Ceramist Carolina Silva blends artistic influences from her native Spain and natural elements inspired by the Pacific Northwest into the handmade pottery pieces she creates for her line Dorotea Ceramics. Silva’s daintily etched florals and playful color palettes make ordinary objects like plates, bowls, vases and pie servers extraordinary.

Locally headquartered island-lifestyle brand Tommy Bahama partnered with California-based Lunada Bay Tile to collaborate on a tile collection with vacation vibes that bring the exotic to the abode. Think seaside blues inspired by the turquoise waters of Raja Ampat (pictured), a remote archipelago in Indonesia.

Naka’s new slant on the hot-weather classic

Kara Montgomery*, a petite, blond, 45-year-old mother of two, is a regular at Cascade Eye & Skin Centers, a dermatology and ophthalmology practice with several locations. A few times a year, she spends $300–$500 for Botox injections, something she views as a beauty treatment that’s less expensive and invasive than surgery and no more expensive than hair extensions.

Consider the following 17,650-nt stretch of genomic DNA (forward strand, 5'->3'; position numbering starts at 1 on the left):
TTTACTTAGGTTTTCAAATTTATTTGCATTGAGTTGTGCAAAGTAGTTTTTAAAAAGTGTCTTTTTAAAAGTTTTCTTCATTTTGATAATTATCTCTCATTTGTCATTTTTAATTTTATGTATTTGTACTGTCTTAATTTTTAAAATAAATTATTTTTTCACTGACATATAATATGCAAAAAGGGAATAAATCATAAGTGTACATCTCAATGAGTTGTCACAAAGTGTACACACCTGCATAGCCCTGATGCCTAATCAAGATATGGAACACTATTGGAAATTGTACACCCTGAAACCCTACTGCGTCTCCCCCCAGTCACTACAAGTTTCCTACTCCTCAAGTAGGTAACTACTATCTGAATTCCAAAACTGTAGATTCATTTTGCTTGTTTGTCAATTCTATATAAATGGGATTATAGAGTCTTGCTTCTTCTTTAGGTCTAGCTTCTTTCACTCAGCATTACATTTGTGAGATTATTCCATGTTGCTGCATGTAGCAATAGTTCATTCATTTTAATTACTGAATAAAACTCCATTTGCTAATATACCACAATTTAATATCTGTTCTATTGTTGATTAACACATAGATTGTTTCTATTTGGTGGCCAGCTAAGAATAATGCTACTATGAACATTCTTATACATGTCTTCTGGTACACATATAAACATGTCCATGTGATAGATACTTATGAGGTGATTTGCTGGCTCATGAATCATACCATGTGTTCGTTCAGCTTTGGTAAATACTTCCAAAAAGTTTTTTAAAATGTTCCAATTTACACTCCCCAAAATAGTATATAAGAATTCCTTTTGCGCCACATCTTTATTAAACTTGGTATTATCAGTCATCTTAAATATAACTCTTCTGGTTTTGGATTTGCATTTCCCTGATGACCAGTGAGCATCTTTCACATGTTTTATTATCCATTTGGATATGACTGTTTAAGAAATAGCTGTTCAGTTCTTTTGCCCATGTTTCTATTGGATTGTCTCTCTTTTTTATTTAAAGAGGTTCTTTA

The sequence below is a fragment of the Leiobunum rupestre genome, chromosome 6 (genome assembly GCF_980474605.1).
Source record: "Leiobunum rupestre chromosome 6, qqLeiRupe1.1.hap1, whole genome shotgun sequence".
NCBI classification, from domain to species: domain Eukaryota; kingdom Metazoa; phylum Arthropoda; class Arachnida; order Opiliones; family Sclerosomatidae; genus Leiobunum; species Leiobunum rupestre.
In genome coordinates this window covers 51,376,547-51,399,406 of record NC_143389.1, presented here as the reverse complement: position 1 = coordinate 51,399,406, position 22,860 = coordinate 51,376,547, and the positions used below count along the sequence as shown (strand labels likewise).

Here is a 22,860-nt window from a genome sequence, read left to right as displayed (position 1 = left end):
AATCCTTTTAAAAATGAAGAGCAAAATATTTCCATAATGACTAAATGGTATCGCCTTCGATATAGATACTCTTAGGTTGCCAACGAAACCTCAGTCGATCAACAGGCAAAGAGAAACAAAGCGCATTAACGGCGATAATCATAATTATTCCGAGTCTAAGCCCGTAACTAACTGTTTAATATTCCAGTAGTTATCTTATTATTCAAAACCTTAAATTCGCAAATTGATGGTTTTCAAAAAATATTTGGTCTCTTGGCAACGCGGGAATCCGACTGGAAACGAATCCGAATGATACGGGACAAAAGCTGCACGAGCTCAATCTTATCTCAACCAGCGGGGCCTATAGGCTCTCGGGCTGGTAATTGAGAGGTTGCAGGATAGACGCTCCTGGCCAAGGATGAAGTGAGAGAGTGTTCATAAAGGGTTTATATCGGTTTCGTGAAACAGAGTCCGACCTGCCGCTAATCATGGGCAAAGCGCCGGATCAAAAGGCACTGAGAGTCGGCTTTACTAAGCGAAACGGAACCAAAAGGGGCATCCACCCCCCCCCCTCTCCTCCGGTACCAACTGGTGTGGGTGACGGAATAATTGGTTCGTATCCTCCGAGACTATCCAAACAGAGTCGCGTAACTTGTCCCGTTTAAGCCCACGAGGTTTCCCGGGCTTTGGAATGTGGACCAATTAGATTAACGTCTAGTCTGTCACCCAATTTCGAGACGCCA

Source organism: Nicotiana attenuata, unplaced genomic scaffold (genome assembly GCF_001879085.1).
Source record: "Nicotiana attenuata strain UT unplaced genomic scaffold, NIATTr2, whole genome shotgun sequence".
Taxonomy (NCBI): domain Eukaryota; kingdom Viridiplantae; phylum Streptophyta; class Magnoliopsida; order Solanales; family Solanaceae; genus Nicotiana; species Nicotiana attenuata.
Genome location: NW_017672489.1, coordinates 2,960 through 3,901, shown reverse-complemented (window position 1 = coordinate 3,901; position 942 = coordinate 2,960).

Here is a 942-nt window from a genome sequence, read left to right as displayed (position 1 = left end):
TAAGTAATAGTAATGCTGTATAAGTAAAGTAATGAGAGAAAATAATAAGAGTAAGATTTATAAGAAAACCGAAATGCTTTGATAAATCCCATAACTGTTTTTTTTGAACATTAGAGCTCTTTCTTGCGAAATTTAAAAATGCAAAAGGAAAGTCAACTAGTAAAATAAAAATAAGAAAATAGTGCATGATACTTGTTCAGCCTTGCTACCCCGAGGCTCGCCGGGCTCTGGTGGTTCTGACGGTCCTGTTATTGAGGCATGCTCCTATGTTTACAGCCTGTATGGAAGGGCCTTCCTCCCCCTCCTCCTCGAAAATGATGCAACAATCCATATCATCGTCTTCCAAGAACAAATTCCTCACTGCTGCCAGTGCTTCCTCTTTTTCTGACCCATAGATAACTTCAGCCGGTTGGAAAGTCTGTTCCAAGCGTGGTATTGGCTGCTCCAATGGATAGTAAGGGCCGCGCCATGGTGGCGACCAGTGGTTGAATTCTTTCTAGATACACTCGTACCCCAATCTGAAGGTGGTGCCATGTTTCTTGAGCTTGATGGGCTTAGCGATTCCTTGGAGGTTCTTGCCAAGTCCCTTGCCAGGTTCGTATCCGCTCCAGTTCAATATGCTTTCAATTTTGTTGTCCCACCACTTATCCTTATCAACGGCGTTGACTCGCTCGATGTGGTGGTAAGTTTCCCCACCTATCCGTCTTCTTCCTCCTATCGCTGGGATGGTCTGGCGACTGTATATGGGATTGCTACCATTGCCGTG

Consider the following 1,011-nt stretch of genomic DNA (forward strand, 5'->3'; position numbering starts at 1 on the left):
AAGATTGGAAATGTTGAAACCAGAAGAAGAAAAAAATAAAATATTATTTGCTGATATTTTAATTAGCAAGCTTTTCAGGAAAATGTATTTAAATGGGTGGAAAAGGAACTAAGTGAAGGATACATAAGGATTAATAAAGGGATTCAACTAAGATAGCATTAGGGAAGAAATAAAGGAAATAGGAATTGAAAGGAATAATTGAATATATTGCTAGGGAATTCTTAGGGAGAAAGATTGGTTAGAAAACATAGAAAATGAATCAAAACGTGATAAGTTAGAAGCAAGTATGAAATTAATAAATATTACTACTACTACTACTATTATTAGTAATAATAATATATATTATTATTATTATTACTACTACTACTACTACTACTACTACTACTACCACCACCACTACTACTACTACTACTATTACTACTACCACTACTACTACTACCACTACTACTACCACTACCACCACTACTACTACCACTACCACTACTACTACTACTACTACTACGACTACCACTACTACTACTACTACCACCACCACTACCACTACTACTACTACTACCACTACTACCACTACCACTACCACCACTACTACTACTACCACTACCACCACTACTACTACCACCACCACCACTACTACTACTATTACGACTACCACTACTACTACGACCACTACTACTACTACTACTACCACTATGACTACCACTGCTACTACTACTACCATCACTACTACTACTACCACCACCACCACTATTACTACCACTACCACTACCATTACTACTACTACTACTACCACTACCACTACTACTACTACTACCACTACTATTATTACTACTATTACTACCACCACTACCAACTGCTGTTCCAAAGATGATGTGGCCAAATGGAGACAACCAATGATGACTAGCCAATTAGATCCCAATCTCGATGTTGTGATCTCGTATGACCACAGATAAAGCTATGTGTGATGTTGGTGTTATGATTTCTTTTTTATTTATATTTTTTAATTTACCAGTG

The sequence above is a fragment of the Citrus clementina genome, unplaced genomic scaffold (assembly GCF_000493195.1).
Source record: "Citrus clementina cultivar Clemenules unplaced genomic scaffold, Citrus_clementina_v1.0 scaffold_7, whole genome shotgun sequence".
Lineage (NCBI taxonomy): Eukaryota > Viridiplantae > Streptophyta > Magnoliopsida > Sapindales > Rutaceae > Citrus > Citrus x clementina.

Good Company Wares canvas tote bag ($80) at Nube, Capitol Hill, 1527 10th Ave.; 206.402.4515;

Featuring a sleek design by renowned local architecture firm Olson Kundig and 158 luxe rooms, Thompson Seattle has opened near Pike Place Market just in time to accommodate summer’s influx of visitors.

For visitors who make their way down the narrow hallway leading to Suyama Space, the experience can be surprising and sublime. What they see there often upends their basic presumptions and expectations about art.